Daunting Doctors

For the last few months this blog’s been dominated by posts about pain and fatigue. Keeping a balance of funny, serious, poignant, political and practical posts has always felt important to me, but it’s hard to maintain an equilibrium when my body feels as badly out of balance as it does at the moment.

For the last seven years, writing about my challenging experiences has been an essential tool for successfully managing them. This is a long-winded way of acknowledging that I’m writing about pain more than tics at the moment.

The reason for the chronic pain and the sickness I’m navigating remains elusive, I’ve had lots of tests and no conclusive explanation has yet emerged. In many ways this is great and very reassuring because lots of worrying causes have been ruled out – but in other ways not understanding why my body’s struggling is makes it hard to know how to respond.

I’ve had some particularly difficult days recently so several weeks ago I booked an appointment with my GP – it was the earliest non-urgent appointment I could get. I felt I needed to let them know that nothing had improved, even though I was pretty sure he couldn’t do anything.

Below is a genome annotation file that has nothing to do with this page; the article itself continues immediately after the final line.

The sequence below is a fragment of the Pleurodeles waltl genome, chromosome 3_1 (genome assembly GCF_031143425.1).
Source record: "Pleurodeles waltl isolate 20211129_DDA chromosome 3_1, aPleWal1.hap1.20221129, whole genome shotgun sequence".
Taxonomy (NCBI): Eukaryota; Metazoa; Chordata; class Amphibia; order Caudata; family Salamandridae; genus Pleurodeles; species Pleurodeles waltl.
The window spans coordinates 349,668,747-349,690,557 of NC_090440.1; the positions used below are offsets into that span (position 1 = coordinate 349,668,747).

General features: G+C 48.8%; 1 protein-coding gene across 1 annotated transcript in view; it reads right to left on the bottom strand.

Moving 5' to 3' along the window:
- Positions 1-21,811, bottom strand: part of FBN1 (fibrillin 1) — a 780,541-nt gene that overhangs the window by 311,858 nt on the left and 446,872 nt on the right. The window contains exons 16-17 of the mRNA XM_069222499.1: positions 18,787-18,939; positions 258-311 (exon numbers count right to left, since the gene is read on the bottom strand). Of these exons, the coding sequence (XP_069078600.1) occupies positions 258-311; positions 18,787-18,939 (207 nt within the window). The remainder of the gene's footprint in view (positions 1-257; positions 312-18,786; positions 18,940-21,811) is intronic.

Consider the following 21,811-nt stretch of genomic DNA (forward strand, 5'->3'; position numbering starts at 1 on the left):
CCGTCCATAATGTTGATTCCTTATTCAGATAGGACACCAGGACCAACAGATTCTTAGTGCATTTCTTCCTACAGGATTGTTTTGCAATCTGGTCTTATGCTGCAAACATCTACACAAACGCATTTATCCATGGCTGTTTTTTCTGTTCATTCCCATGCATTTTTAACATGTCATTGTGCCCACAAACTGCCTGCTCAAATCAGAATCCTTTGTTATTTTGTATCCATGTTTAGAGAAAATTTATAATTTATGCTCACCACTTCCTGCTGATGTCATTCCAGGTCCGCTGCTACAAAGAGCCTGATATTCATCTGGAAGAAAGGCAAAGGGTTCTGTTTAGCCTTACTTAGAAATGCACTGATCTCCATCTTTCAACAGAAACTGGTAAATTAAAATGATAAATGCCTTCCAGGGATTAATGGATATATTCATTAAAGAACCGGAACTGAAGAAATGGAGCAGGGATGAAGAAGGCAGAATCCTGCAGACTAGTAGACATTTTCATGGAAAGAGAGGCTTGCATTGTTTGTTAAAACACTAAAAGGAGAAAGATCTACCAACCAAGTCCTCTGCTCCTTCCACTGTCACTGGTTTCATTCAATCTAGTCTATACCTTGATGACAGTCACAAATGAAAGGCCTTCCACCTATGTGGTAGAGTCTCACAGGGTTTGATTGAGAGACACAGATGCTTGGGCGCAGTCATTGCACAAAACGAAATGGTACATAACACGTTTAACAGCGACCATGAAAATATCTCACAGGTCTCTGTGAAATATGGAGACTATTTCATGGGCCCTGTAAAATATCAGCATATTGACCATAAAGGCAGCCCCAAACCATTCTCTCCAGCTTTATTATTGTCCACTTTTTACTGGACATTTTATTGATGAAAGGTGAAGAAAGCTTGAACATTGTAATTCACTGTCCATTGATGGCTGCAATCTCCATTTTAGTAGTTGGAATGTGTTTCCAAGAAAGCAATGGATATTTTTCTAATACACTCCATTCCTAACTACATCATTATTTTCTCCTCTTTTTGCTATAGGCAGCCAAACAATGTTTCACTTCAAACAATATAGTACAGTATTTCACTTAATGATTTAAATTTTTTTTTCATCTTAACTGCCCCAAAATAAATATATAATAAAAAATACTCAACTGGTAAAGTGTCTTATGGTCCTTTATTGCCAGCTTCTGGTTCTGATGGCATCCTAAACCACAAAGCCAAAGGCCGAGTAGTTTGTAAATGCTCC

I find going to medical appointments quite stressful. I’m not great at advocating for myself and I sometimes feel patronised or dismissed by the doctor. The appointment with my GP was this afternoon and there was a part of me that wanted to cancel it. But I knew this wasn’t sensible and that if a friend were in a similar situation I wouldn’t accept any excuses for their not continuing to seek help and support.

Fat Sister, who’s a doctor, came with me, and I’m really glad that I didn’t cancel. My new GP seems to be a very thoughtful, empathetic and practical man. He listened to me attentively and took me seriously. He went through what tests I’d had so far to make sure nothing had been missed. Most importantly he listened to what I’m finding particularly tough at the moment, and along with Fat Sister came up with some practical plans to help me manage my symptoms more effectively.

Crucially he also reassured me that I was not wasting his time and that I should keep coming back whenever I needed to. I left the surgery feeling optimistic that I now have some solid new strategies for feeling less sick and sore, and for getting more sleep. These include taking anti-nausea medication before bed and a new pain killer I can use if things are really tough.

I’m sure I’m not alone in finding medical appointments daunting but today was an important lesson for me about not giving in to my own assumptions and anxieties.

I really want to get a clear explanation for my pain soon, but the appointment today made me feel hopeful that, even if I don’t, I’ll receive the care I need to manage my symptoms in the best way possible.

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